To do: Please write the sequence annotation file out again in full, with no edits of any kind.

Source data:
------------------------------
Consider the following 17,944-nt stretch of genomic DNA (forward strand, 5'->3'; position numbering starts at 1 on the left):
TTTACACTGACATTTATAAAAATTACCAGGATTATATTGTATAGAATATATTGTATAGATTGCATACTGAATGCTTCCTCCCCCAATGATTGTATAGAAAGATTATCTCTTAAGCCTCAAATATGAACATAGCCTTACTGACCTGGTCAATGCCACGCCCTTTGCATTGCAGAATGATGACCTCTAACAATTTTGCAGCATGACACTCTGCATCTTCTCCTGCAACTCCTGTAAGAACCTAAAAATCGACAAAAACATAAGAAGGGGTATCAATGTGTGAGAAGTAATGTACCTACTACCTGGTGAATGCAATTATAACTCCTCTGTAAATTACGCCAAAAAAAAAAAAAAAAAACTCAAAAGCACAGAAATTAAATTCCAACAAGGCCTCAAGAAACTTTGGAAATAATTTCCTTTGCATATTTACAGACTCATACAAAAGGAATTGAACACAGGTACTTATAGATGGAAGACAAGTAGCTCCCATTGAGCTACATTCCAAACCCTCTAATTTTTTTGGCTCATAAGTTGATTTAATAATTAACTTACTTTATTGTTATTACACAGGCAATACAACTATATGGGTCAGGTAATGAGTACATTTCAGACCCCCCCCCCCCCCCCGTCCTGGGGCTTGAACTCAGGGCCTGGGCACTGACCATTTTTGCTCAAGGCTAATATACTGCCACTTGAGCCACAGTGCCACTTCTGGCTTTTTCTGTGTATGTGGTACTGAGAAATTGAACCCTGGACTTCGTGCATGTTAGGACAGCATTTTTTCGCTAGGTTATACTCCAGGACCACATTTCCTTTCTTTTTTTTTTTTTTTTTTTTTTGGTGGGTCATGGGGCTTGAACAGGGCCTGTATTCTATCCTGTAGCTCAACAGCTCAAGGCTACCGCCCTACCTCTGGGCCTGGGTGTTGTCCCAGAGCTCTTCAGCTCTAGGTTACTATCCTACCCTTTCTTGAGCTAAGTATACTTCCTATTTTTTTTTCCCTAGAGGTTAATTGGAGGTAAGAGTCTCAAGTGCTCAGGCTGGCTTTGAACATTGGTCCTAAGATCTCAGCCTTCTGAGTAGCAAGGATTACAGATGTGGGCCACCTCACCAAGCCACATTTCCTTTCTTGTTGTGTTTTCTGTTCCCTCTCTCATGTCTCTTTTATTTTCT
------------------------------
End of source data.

Consider the following 17,944-nt stretch of genomic DNA (forward strand, 5'->3'; position numbering starts at 1 on the left):
TTTACACTGACATTTATAAAAATTACCAGGATTATATTGTATAGAATATATTGTATAGATTGCATACTGAATGCTTCCTCCCCCAATGATTGTATAGAAAGATTATCTCTTAAGCCTCAAATATGAACATAGCCTTACTGACCTGGTCAATGCCACGCCCTTTGCATTGCAGAATGATGACCTCTAACAATTTTGCAGCATGACACTCTGCATCTTCTCCTGCAACTCCTGTAAGAACCTAAAAATCGACAAAAACATAAGAAGGGGTATCAATGTGTGAGAAGTAATGTACCTACTACCTGGTGAATGCAATTATAACTCCTCTGTAAATTACGCCAAAAAAAAAAAAAAAAAACTCAAAAGCACAGAAATTAAATTCCAACAAGGCCTCAAGAAACTTTGGAAATAATTTCCTTTGCATATTTACAGACTCATACAAAAGGAATTGAACACAGGTACTTATAGATGGAAGACAAGTAGCTCCCATTGAGCTACATTCCAAACCCTCTAATTTTTTTGGCTCATAAGTTGATTTAATAATTAACTTACTTTATTGTTATTACACAGGCAATACAACTATATGGGTCAGGTAATGAGTACATTTCAGACCCCCCCCCCCCCCCCGTCCTGGGGCTTGAACTCAGGGCCTGGGCACTGACCATTTTTGCTCAAGGCTAATATACTGCCACTTGAGCCACAGTGCCACTTCTGGCTTTTTCTGTGTATGTGGTACTGAGAAATTGAACCCTGGACTTCGTGCATGTTAGGACAGCATTTTTTCGCTAGGTTATACTCCAGGACCACATTTCCTTTCTTTTTTTTTTTTTTTTTTTTTTGGTGGGTCATGGGGCTTGAACAGGGCCTGTATTCTATCCTGTAGCTCAACAGCTCAAGGCTACCGCCCTACCTCTGGGCCTGGGTGTTGTCCCAGAGCTCTTCAGCTCTAGGTTACTATCCTACCCTTTCTTGAGCTAAGTATACTTCCTATTTTTTTTTCCCTAGAGGTTAATTGGAGGTAAGAGTCTCAAGTGCTCAGGCTGGCTTTGAACATTGGTCCTAAGATCTCAGCCTTCTGAGTAGCAAGGATTACAGATGTGGGCCACCTCACCAAGCCACATTTCCTTTCTTGTTGTGTTTTCTGTTCCCTCTCTCATGTCTCTTTTATTTTCT